To start, I'd just like to point out that in other countries, Where's Waldo is know as Where's Wally. That's the good news.
Moving on, there are few games that are as historically bad as Wheres Waldo? for the NES. It's no surprise that the game has not been made for newer generation systems.
I would have loved to have been in the production meeting at THQ when someone suggested making one of the most boring books ever into an interactive Video Game.
The thing I would have liked even more was the favorable reaction that suggestion must have received, because the game was eventually greenlit and found it's way into homes nationwide.
And when I say nationwide, I mean the 4 people that bought it.
I don't think I have to go into what a Where's Waldo video game entailed, but I will.
The focus of Where's Waldo is to find "Waldo," who no matter the weather, always wore his trusty striped Turtleneck and matching ski hat. Whether he's on a beach, or in the middle of a snowstorm, Wally is always there, smiling and waiting to be found.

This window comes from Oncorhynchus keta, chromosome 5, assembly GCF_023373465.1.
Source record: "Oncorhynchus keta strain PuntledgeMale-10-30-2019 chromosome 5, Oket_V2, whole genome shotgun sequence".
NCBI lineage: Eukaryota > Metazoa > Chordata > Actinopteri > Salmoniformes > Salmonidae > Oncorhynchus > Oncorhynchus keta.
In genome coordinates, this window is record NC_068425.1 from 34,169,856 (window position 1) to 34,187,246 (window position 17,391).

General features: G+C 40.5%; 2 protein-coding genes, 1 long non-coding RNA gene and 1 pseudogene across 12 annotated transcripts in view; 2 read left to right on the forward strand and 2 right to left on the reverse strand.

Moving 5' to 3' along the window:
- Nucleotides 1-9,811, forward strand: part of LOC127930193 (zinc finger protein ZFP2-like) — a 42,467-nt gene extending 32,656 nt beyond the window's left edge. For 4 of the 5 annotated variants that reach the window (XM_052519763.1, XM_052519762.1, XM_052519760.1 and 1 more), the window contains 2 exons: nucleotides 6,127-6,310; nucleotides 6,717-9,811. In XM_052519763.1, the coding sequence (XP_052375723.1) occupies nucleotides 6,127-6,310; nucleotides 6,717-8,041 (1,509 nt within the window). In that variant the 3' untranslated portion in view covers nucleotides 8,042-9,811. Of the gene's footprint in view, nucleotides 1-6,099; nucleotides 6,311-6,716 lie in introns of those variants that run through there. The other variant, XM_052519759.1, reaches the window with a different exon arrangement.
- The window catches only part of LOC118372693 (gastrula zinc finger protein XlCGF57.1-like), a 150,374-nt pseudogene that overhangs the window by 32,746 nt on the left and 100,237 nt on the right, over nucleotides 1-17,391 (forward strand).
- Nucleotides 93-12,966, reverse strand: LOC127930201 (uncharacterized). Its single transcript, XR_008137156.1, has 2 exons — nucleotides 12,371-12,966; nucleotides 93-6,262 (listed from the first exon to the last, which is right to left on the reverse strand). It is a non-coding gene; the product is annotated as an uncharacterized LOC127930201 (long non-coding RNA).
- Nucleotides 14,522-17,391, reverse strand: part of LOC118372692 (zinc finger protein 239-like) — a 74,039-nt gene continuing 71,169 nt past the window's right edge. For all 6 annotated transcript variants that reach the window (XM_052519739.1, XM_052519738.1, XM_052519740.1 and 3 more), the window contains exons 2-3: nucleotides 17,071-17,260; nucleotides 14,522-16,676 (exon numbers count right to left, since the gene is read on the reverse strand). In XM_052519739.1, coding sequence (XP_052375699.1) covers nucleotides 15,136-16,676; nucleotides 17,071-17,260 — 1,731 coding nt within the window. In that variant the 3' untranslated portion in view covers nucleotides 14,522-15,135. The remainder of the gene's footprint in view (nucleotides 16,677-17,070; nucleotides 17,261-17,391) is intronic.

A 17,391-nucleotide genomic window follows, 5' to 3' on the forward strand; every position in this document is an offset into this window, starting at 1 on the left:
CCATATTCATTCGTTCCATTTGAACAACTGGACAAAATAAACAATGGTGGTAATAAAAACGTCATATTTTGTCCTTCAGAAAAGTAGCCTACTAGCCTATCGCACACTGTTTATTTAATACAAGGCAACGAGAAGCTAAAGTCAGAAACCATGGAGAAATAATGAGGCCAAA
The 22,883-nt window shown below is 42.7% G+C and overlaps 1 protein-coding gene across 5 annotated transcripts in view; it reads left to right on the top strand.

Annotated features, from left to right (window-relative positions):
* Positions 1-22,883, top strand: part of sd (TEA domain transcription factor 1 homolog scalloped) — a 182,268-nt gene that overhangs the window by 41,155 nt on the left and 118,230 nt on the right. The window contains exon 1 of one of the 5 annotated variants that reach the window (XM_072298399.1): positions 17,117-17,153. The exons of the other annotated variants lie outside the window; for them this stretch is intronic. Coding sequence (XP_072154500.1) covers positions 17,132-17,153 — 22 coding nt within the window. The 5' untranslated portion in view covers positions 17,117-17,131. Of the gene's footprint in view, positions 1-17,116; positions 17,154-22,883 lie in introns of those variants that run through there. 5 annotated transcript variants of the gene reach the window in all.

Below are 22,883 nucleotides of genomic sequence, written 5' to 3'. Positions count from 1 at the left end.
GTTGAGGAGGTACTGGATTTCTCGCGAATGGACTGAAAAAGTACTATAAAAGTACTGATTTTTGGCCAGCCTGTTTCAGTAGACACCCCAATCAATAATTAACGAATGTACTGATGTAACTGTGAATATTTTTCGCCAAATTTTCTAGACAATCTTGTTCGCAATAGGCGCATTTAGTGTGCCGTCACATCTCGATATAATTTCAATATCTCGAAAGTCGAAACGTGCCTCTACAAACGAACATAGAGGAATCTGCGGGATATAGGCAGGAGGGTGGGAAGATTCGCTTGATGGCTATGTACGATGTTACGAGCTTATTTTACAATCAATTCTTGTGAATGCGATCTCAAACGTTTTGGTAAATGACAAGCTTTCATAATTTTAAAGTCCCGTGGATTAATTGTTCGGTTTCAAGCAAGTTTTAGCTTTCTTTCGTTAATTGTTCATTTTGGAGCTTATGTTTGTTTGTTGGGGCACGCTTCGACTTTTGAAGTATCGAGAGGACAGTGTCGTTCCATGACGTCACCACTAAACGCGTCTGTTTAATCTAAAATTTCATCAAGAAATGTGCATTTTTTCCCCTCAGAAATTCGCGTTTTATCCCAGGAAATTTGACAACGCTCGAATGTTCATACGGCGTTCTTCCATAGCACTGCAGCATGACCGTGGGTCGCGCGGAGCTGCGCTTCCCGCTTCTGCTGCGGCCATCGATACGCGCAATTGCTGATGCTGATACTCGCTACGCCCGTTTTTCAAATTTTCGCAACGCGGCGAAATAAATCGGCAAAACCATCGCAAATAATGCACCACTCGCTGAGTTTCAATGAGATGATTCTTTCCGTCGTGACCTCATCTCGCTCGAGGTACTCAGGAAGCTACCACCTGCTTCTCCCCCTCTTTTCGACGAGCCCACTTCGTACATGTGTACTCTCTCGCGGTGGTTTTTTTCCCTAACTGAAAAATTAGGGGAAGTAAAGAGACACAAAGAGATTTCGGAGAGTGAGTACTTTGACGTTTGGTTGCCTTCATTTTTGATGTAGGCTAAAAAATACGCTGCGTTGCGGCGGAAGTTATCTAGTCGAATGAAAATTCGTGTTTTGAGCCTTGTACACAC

Like most video games, there were varying levels of difficulty, with a time limit to match. In this case, you had your choice of 10 minutes, seven minutes and five minutes.
Basically, the only reward from Finding Waldo is being able to tell your friends: I just wasted 10, seven or five minutes of my life.
As far as I know, there was no light at the end of the tunnel when he was found. No grand prize, nothing.
If you must play this game, I suggest doing it alone and not telling anyone what you did. It's just safer that way.